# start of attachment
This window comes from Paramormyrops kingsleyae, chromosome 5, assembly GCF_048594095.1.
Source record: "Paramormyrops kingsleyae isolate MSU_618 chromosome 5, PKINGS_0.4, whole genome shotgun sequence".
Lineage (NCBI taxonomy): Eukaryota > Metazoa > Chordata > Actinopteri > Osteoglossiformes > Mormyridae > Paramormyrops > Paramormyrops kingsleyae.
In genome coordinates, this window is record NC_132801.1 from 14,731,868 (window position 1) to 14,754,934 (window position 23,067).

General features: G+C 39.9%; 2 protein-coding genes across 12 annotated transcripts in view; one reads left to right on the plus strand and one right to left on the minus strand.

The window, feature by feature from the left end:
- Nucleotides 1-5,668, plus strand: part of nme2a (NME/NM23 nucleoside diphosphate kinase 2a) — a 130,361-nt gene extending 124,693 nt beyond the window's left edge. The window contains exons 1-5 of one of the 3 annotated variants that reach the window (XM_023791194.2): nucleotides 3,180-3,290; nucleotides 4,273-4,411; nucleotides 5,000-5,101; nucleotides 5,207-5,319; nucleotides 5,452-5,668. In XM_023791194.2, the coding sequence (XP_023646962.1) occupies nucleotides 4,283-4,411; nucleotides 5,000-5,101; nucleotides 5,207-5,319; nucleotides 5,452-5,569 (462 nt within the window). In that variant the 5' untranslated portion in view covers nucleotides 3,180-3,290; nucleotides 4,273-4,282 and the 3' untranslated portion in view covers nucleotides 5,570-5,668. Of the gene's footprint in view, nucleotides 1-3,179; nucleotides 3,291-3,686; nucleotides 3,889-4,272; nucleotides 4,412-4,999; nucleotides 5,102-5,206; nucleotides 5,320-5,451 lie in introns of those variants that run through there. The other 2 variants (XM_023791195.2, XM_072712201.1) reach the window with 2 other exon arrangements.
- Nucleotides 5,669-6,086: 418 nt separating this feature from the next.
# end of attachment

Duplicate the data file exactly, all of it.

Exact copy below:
This window comes from Paramormyrops kingsleyae, chromosome 5, assembly GCF_048594095.1.
Source record: "Paramormyrops kingsleyae isolate MSU_618 chromosome 5, PKINGS_0.4, whole genome shotgun sequence".
Lineage (NCBI taxonomy): Eukaryota > Metazoa > Chordata > Actinopteri > Osteoglossiformes > Mormyridae > Paramormyrops > Paramormyrops kingsleyae.
In genome coordinates, this window is record NC_132801.1 from 14,731,868 (window position 1) to 14,754,934 (window position 23,067).

General features: G+C 39.9%; 2 protein-coding genes across 12 annotated transcripts in view; one reads left to right on the plus strand and one right to left on the minus strand.

The window, feature by feature from the left end:
- Nucleotides 1-5,668, plus strand: part of nme2a (NME/NM23 nucleoside diphosphate kinase 2a) — a 130,361-nt gene extending 124,693 nt beyond the window's left edge. The window contains exons 1-5 of one of the 3 annotated variants that reach the window (XM_023791194.2): nucleotides 3,180-3,290; nucleotides 4,273-4,411; nucleotides 5,000-5,101; nucleotides 5,207-5,319; nucleotides 5,452-5,668. In XM_023791194.2, the coding sequence (XP_023646962.1) occupies nucleotides 4,283-4,411; nucleotides 5,000-5,101; nucleotides 5,207-5,319; nucleotides 5,452-5,569 (462 nt within the window). In that variant the 5' untranslated portion in view covers nucleotides 3,180-3,290; nucleotides 4,273-4,282 and the 3' untranslated portion in view covers nucleotides 5,570-5,668. Of the gene's footprint in view, nucleotides 1-3,179; nucleotides 3,291-3,686; nucleotides 3,889-4,272; nucleotides 4,412-4,999; nucleotides 5,102-5,206; nucleotides 5,320-5,451 lie in introns of those variants that run through there. The other 2 variants (XM_023791195.2, XM_072712201.1) reach the window with 2 other exon arrangements.
- Nucleotides 5,669-6,086: 418 nt separating this feature from the next.